Windows 7 / Getting Started

Memory Failures

Because of the massive number of memory chips that hardware manufacturers produce and the high standards customers have for reliability, memory testing is a highly refined science. Different memory tests are designed to detect specific types of common failures, including the following:

  • A bit may always return 1, even if set to 0. Similarly, a bit may always return 0, even if set to 1. This is known as a Stuck-At Fault (SAF).
  • The wrong bit is addressed when attempting to read or write a specific bit. This is known as an Address Decoder Fault (AF).
  • A section of memory may not allow values to change. This is known as a Transition Fault (TF).
  • A section of memory changes when being read. This is called a Read Disturb Fault (RDF).
  • One or more bits lose their contents after a period of time. This is known as a Retention Fault (RF) and can be one of the more challenging types of failures to detect.
  • A change to one bit affects another bit. This is known as a Coupling Fault (CF) if the faulty bit changes to the same value as the modified bit, an Inversion Coupling Fault (CFin) if the faulty bit changes to the opposite value as the modified bit, or an Idempotent Coupling Fault (CFid) if the faulty bit always becomes a certain value (1 or 0) after any transition in the modified bit. This behavior can also occur because of a short between two cells, known as a Bridging Fault (BF).

Given these types of failures, it's clear that no single test could properly diagnose all the problems. For example, a test that wrote all 1s to memory and then verified that the memory returned all 1s would properly diagnose an SAF fault in which memory is stuck at 0. However, it would fail to diagnose an SAF fault in which memory is stuck at 1, and it would not be complex enough to find many BFs or CFs. Therefore, to properly diagnose all types of memory failures, Windows Memory Diagnostics provides several different types of tests.

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In this tutorial:

  1. Troubleshooting Hardware, Driver, and Disk Issues
  2. Windows 7 Improvements for Hardware and Driver Troubleshooting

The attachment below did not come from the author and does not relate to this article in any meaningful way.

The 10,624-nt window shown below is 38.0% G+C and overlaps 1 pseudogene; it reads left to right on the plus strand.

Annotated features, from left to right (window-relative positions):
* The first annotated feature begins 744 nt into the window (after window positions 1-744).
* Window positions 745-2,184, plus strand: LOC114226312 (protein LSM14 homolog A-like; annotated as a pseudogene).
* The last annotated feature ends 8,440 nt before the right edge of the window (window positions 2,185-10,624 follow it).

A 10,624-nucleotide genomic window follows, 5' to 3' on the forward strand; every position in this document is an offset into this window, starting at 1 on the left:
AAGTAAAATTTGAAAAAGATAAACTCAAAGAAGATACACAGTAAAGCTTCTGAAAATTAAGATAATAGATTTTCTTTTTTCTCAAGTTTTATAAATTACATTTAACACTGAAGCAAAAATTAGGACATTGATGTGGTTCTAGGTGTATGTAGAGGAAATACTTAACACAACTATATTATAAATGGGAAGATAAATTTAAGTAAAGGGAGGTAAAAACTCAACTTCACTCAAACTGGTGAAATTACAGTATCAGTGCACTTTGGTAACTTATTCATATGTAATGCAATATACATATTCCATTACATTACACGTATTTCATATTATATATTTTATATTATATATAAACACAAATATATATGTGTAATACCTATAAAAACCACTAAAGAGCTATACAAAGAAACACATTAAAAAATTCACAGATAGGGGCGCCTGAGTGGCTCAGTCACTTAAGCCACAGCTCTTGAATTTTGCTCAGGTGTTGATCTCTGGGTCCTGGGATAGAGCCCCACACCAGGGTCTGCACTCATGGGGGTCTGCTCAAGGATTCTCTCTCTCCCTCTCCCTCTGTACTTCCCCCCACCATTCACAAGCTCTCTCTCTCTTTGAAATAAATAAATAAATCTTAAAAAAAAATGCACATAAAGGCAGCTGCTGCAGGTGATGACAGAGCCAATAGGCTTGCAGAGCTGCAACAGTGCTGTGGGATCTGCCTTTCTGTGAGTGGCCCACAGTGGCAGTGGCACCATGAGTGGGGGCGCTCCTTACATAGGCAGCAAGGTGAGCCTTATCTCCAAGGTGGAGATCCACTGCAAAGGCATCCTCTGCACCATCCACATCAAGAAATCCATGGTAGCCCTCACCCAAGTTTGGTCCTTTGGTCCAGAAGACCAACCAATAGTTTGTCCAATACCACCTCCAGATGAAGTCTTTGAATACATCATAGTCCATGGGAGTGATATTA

3. Windows Troubleshooting Platform
  4. Built-in Troubleshooting Packs
  5. Windows Troubleshooting Platform Components
  6. Creating Custom Troubleshooting Packs
  7. Running Troubleshooting Packs Remotely
  8. Windows 7 Reliability Monitor
  9. Windows 7 Resource Monitor
  10. Windows Memory Diagnostics
  11. Disk Failure Diagnostics
  12. Self-Healing NTFS
  13. Improved Driver Reliability
  14. Improved Error Reporting
  15. The Process of Troubleshooting Hardware Issues
  16. How to Troubleshoot Problems That Prevent Windows from Starting
  17. How to Troubleshoot Problems Installing New Hardware
  18. How to Troubleshoot Problems with Existing Hardware
  19. How to Troubleshoot Unpredictable Symptoms
  20. How to Diagnose Hardware Problems
  21. How to Use Device Manager to Identify Failed Devices
  22. How to Check the Physical Setup of Your Computer
  23. How to Check the Configuration of Your Hardware
  24. How to Verify That System Firmware and Peripheral Firmware Are Up to Date
  25. How to Test Your Hardware by Running Diagnostic Tools
  26. How to Simplify Your Hardware Configuration
  27. How to Diagnose Disk-Related Problems
  28. How to Use Built-In Diagnostics
  29. How to Use Reliability Monitor
  30. How to Use Event Viewer
  31. How to Use Data Collector Sets
  32. How to Use Windows Memory Diagnostics
  33. Memory Failures
  34. How Windows Automatically Detects Memory Problems
  35. How to Schedule Windows Memory Diagnostics
  36. How to Start Windows Memory Diagnostics When Windows Is Installed
  37. How to Start Windows Memory Diagnostics from the Windows DVD
  38. How to Configure Windows Memory Diagnostics
  39. How to Troubleshoot Disk Problems
  40. How to Prepare for Disk Failures
  41. How to Use ChkDsk
  42. ChkDsk Examples
  43. ChkDsk Syntax
  44. How to Use the Graphical ChkDsk Interface
  45. How to Determine Whether ChkDsk Is Scheduled to Run
  46. ChkDsk Process on NTFS Volumes
  47. How to Use the Disk Cleanup Wizard
  48. How to Disable Nonvolatile Caching
  49. How to Troubleshoot Driver Problems
  50. How to Find Updated Drivers
  51. How to Roll Back Drivers in Windows 7
  52. How to Use Driver Verifier
  53. How to Use the File Signature Verification
  54. How to Use Device Manager to View and Change Resource Usage
  55. How to Use Windows 7 System Restore
  56. How to Troubleshoot USB Problems
  57. How to Solve USB Driver and Hardware Problems
  58. Understanding USB Limitations
  59. How to Identify USB Problems Using Performance Monitor
  60. How to Examine USB Hubs
  61. How to Troubleshoot Bluetooth Problems
  62. Troubleshooting Tools
  63. DiskView
  64. Handle
  65. Process Monitor